On December 24th hacker collective Anonymous stole credit card info and other sensitive data from U.S. security firm Stratfor. Anonymous claims it obtained personal information about the company's high-profile clients as well as thousands of credit card numbers, which were then used to make donations to charities like Save the Children and the Red Cross.
It is noted that Some Anonymous members have reportedly disavowed hacking Stratfor. Stratfor’s home page carried a banner Monday that said its “website is currently undergoing maintenance.”
Stratfor Global Intelligence is an Austin, Texas based security “think tank” that releases a daily newsletter concerning security and intelligence matters all over the world, including intelligence reports about the drug war in Mexico. Stratfor claims to provide “non-ideological, independent analysis of international affairs and security threats.”
Anonymous, reported to be a loose-knit group of hackers, became famous for attacking the companies and institutions that oppose anti-secrecy website WikiLeaks and its founder Julian Assange.
Anonymous hackers broke into web servers of Stratfor and copied 200 gigabytes worth of data. The hackers have already posted details about Stratfor customers who purchased Stratfor’s online newsletter. Hackers provided a link on Twitter to what they said was Stratfor's private client list, which included the US Defense Department, Army, Air Force, law enforcement agencies, top security contractors and technology firms like Apple and Microsoft.
Documents from the hack posted to date by both Anonymous and AntiSec, include:
• 50,277 unique credit card numbers, of which 9,651 are not expired.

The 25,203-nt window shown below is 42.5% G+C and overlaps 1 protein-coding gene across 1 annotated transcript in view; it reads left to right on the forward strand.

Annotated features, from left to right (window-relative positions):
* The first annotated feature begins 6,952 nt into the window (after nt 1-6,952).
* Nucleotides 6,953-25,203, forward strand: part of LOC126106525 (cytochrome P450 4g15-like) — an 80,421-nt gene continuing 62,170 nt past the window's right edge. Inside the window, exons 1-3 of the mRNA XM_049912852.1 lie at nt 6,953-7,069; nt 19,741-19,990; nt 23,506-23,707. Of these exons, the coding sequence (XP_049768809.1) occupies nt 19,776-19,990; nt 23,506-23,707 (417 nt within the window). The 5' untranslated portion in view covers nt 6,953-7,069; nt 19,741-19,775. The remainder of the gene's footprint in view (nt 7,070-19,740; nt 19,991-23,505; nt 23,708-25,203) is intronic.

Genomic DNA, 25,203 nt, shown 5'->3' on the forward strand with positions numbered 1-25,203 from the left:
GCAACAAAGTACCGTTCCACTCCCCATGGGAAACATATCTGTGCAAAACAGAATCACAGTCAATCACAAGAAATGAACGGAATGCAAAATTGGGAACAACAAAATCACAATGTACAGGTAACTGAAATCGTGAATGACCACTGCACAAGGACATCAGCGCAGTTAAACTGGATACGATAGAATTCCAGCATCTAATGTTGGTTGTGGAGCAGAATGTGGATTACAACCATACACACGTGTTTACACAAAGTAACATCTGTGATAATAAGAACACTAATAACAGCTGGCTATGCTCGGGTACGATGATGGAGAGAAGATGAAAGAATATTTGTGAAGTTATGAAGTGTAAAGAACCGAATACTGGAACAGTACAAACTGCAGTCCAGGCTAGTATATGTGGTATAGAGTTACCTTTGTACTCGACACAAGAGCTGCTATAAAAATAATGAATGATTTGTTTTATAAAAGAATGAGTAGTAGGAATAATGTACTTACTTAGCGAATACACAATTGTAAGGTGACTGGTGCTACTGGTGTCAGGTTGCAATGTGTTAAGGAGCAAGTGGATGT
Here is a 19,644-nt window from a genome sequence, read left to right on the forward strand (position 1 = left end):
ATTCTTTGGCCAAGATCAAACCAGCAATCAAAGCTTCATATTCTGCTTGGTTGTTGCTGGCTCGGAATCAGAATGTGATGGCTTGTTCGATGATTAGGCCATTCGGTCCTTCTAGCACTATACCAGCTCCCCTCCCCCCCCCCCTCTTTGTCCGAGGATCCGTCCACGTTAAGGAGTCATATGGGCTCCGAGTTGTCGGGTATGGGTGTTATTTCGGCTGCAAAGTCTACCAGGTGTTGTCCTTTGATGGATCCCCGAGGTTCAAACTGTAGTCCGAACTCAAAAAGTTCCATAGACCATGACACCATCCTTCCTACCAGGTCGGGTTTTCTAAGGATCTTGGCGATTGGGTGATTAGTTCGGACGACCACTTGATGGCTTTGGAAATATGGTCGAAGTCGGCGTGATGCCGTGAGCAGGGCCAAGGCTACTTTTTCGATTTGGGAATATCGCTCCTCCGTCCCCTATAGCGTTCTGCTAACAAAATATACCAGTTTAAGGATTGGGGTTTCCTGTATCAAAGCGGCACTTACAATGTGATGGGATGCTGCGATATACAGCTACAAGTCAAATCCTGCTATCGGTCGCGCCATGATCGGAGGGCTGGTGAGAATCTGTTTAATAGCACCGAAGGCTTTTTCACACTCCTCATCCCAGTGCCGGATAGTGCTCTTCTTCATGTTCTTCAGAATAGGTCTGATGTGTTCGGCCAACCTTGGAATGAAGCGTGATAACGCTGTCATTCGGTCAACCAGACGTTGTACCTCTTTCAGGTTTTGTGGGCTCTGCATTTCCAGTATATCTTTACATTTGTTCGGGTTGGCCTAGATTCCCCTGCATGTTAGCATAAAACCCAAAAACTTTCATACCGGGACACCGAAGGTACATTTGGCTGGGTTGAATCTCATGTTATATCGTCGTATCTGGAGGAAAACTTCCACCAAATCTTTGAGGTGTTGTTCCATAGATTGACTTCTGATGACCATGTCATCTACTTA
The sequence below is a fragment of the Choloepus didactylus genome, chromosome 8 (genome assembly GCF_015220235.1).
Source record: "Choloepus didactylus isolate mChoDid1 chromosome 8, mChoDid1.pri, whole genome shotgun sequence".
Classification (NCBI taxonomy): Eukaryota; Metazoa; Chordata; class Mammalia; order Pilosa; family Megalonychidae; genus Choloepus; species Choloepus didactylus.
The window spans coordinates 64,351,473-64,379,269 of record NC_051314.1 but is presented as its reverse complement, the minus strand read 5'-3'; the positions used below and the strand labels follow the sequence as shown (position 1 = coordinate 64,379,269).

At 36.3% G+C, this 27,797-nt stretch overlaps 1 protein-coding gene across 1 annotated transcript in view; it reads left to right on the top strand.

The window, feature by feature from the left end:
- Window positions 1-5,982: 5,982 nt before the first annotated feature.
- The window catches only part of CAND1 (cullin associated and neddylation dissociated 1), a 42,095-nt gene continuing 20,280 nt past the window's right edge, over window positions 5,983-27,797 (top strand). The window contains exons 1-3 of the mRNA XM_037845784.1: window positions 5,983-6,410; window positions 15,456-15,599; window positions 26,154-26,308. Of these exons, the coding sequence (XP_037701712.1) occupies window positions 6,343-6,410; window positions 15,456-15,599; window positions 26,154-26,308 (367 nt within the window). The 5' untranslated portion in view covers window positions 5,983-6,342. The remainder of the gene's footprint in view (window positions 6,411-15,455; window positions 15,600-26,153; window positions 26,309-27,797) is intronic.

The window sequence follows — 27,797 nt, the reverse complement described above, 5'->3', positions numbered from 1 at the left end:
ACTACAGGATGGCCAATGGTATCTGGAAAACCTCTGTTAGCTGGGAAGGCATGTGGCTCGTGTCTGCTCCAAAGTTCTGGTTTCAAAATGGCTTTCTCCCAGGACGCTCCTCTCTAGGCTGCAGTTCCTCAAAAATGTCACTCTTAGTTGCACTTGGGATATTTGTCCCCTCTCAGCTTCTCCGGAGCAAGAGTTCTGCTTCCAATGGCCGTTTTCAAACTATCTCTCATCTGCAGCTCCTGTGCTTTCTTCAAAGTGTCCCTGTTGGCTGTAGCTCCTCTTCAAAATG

• 86,594 e-mail addresses, of which 47,680 are unique.
• 27,537 phone numbers, of which 25,680 are unique.
• 44,188 encrypted passwords, of which roughly 50 percent could be easily cracked.
On their database, that at this point appears to be compromised, there is sensitive personal information of subscribers in the server. The information includes credit cards numbers, e-mail accounts and addresses. Stratfor looks especially bad in this instance because the credit card data was not encrypted, which means it was much easier than usual for Anonymous to steal and crack open. It’s quite the amateur mistake for a so-called “intelligence” firm.
The hackers could easily have more information than what they have posted. Several reports indicate Anonymous will next release more than 3.3 million client e-mails.
The unoffical voice of Anonymous Barrett Brown stated that "Stratfor was not breached in order to obtain customer credit card numbers but rather, the operation was pursued in order to obtain the 2.7 million e-mails that exist on the firm's servers. This wealth of data includes correspondence with untold thousands of contacts who have spoken to Stratfor's employees off the record over more than a decade. Many of those contacts work for major corporations within the intelligence and military contracting sectors, government agencies, and other institutions."
Could this include emails and content from Mexican sources who potentially provided intelligence information to Startfor? Will their identity and sensitive information already compromised and soon to be published? This possibility must be making a lot of people very nervous indeed and if by any chance it involves sources on the Mexican side, it could also prove to be extremely dangerous.
It wasn't long ago when Anonymous released an Internet video threatening vengeance on arguably one of the world's most savage and violent criminal outfits: Mexico's Zetas drug cartel.